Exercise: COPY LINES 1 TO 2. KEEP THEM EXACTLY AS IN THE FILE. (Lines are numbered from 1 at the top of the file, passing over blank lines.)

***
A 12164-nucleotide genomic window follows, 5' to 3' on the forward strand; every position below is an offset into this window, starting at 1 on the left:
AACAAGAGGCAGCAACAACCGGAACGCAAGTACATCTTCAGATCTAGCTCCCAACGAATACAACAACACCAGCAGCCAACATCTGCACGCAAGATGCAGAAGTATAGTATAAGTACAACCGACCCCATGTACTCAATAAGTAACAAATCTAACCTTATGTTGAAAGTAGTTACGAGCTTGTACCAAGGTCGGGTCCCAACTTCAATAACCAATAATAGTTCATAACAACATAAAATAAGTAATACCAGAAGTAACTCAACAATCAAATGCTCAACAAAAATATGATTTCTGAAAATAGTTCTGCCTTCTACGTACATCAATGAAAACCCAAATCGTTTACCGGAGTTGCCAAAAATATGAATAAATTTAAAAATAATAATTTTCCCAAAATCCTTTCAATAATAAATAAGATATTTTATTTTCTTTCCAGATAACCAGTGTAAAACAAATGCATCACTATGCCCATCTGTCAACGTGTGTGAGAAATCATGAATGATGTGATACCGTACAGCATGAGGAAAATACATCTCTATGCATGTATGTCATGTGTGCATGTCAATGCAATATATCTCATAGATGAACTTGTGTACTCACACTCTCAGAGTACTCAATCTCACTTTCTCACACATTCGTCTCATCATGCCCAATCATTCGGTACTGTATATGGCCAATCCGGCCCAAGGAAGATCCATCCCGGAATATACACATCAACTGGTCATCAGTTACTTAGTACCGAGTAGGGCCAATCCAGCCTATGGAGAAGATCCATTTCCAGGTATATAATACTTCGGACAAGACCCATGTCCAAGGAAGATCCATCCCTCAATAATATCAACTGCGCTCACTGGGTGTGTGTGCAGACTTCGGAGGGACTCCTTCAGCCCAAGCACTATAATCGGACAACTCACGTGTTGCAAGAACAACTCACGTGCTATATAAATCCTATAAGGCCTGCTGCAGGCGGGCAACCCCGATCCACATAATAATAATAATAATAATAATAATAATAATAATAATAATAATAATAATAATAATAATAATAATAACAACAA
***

A 12164-nucleotide genomic window follows, 5' to 3' on the forward strand; every position below is an offset into this window, starting at 1 on the left:
AACAAGAGGCAGCAACAACCGGAACGCAAGTACATCTTCAGATCTAGCTCCCAACGAATACAACAACACCAGCAGCCAACATCTGCACGCAAGATGCAGAAGTATAGTATAAGTACAACCGACCCCATGTACTCAATAAGTAACAAATCTAACCTTATGTTGAAAGTAGTTACGAGCTTGTACCAAGGTCGGGTCCCAACTTCAATAACCAATAATAGTTCATAACAACATAAAATAAGTAATACCAGAAGTAACTCAACAATCAAATGCTCAACAAAAATATGATTTCTGAAAATAGTTCTGCCTTCTACGTACATCAATGAAAACCCAAATCGTTTACCGGAGTTGCCAAAAATATGAATAAATTTAAAAATAATAATTTTCCCAAAATCCTTTCAATAATAAATAAGATATTTTATTTTCTTTCCAGATAACCAGTGTAAAACAAATGCATCACTATGCCCATCTGTCAACGTGTGTGAGAAATCATGAATGATGTGATACCGTACAGCATGAGGAAAATACATCTCTATGCATGTATGTCATGTGTGCATGTCAATGCAATATATCTCATAGATGAACTTGTGTACTCACACTCTCAGAGTACTCAATCTCACTTTCTCACACATTCGTCTCATCATGCCCAATCATTCGGTACTGTATATGGCCAATCCGGCCCAAGGAAGATCCATCCCGGAATATACACATCAACTGGTCATCAGTTACTTAGTACCGAGTAGGGCCAATCCAGCCTATGGAGAAGATCCATTTCCAGGTATATAATACTTCGGACAAGACCCATGTCCAAGGAAGATCCATCCCTCAATAATATCAACTGCGCTCACTGGGTGTGTGTGCAGACTTCGGAGGGACTCCTTCAGCCCAAGCACTATAATCGGACAACTCACGTGTTGCAAGAACAACTCACGTGCTATATAAATCCTATAAGGCCTGCTGCAGGCGGGCAACCCCGATCCACATAATAATAATAATAATAATAATAATAATAATAATAATAATAATAATAATAATAATAATAATAATAACAACAA